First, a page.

Sharon Leaves Likud to Form New Political Party In a major shake-up of Israeli politics, Prime Minister Ariel Sharon announces he is leaving the hard-line Likud Party he helped found and forming his own political party to stand in parliamentary elections in March. He said Likud in its present state does not provide the leadership Israel needs.
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Sharon Leaves Likud to Form New Political Party

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Sharon Leaves Likud to Form New Political Party

Sharon Leaves Likud to Form New Political Party

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From NPR News, this is ALL THINGS CONSIDERED. I'm Robert Siegel.


And I'm Michele Norris.

Israeli Prime Minister Ariel Sharon today quit the ruling Likud Party, which he helped found more than three decades ago. He formed a new centrist party for upcoming Israeli elections. Israeli commentators said Sharon's move was a tsunami that could reshape Israeli politics. Sharon said he hoped to reach a peace agreement with the Palestinians that would set Israel's permanent borders. NPR's Linda Gradstein reports.


At a news conference in Jerusalem to launch his new political party, Sharon said he left the Likud with many misgivings. But he said he did not believe the Likud could lead Israel to its national goals. More than a dozen sitting Cabinet ministers and members of Likud joined Sharon, including Finance Minister Ehud Olmert and Israel's justice minister as well as the recently retired head of the intelligence services.

Sharon and his allies had faced a storm of criticism within Likud over Sharon's decision to withdraw Israeli troops and settlers from the Gaza Strip. Likud hard-liner Uzi Landau says he believes Sharon will now seek to do the same thing on the West Bank.

Mr. UZI LANDAU (Likud Party): The very meaning of Sharon's statement is that he's planning far-reaching concessions in the future. He knows that within Likud, that's a non-starter. We will do whatever possible to stop it.

GRADSTEIN: At today's news conference Sharon said some Jewish settlements in the West Bank would have to be removed as part of a final peace deal with the Palestinians.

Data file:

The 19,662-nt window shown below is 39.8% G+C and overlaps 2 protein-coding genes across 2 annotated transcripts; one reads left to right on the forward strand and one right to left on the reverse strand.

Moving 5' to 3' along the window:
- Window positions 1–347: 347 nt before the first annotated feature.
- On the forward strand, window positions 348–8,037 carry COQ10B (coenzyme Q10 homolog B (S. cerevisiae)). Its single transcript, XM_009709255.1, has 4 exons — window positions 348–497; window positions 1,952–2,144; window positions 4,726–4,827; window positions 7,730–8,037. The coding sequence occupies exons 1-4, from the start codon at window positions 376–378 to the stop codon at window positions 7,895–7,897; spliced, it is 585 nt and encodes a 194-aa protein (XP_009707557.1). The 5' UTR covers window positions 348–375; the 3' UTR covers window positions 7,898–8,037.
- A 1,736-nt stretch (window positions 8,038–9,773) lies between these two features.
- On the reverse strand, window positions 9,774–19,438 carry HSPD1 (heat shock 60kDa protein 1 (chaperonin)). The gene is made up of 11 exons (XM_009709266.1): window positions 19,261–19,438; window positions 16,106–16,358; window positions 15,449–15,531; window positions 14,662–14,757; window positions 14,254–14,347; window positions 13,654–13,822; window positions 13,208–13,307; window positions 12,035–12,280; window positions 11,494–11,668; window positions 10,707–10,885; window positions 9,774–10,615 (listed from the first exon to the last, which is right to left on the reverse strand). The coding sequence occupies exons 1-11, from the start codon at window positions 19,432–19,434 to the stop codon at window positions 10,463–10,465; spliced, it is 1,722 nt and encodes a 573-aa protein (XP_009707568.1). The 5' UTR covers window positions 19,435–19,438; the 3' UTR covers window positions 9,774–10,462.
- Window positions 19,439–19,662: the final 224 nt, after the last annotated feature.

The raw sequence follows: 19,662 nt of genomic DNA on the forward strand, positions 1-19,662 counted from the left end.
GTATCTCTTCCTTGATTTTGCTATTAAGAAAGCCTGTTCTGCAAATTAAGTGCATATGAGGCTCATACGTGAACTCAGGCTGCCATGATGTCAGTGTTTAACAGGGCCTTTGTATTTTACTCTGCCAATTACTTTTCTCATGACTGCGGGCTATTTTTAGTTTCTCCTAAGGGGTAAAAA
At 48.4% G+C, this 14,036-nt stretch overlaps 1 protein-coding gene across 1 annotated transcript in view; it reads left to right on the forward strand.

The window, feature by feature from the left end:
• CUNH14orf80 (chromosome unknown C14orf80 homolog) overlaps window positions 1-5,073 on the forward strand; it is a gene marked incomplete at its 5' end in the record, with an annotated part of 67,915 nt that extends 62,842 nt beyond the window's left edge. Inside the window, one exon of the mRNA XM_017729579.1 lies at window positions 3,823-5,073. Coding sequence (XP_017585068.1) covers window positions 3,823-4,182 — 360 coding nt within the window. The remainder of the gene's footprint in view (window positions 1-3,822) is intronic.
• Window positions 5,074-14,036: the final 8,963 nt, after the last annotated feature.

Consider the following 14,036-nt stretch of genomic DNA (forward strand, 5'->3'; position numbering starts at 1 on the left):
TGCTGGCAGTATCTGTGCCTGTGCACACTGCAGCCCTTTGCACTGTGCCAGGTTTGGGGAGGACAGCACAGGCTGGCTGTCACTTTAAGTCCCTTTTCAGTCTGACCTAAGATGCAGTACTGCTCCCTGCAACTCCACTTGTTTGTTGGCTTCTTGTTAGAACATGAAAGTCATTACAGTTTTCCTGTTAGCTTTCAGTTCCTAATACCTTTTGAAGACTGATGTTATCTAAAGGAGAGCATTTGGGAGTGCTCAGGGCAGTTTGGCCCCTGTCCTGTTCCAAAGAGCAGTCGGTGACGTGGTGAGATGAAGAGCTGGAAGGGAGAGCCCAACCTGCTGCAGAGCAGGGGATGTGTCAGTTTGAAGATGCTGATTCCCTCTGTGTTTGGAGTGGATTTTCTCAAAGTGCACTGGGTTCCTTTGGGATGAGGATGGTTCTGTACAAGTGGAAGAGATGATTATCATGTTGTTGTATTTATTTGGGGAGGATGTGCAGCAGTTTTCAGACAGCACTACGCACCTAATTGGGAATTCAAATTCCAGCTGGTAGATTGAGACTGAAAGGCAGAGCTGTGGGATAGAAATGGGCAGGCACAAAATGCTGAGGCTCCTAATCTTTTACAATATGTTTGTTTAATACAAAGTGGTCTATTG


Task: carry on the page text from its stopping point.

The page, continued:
Prime Minister ARIEL SHARON (Israel): (Foreign language spoken)

GRADSTEIN: `We will work to set the permanent borders of the nation while insisting on the dismantling of terrorist groups,' Sharon said. But Sharon insisted he did not envision a unilateral withdrawal from the West Bank and said he supports the US-backed road map to peace, which calls for Israeli-Palestinian negotiations on a final settlement.

Opinion polls say that if the elections were held today, Sharon's new party would receive 28 seats in the Israeli parliament, and the Likud would drop dramatically from 40 seats to 20. The center-left Labor Party would also get about 20 seats.

Political analyst Dan Shiftan says a centrist party will appeal to many Israelis, who want a peace deal with the Palestinians but also want to ensure Israel's security. And they think that Sharon is the one to do this.

Mr. DAN SHIFTAN (Political Analyst): It is, in the final analysis, the kind of party that says, `You know what I'm going to do. You've seen me do it. I will continue to do it if you support it. If you think that the radicals are not worthy of your support, support me.' I think this will be the basic message.

GRADSTEIN: Palestinian officials, preparing for their own elections in January, said they are carefully watching the developments in Israel. Palestinian Legislative Council member Hanan Ashrawi says that while the election in Israel may put the peace process on hold for a few months, it offers new opportunities in the long run.

Ms. HANAN ASHRAWI (Palestinian Legislative Council Member): Now the real political map will be drawn up. There will be a period of probably lack of external activity or movement on the peace process. And in preparation for elections, I think there will be a heightened rhetoric in order to win votes. But in a post-election era, there probably will be a re-emergence of a peace camp.

GRADSTEIN: Sharon today said his first priority is to win the Israeli election, which is expected to be held in March. Linda Gradstein, NPR News, Jerusalem.

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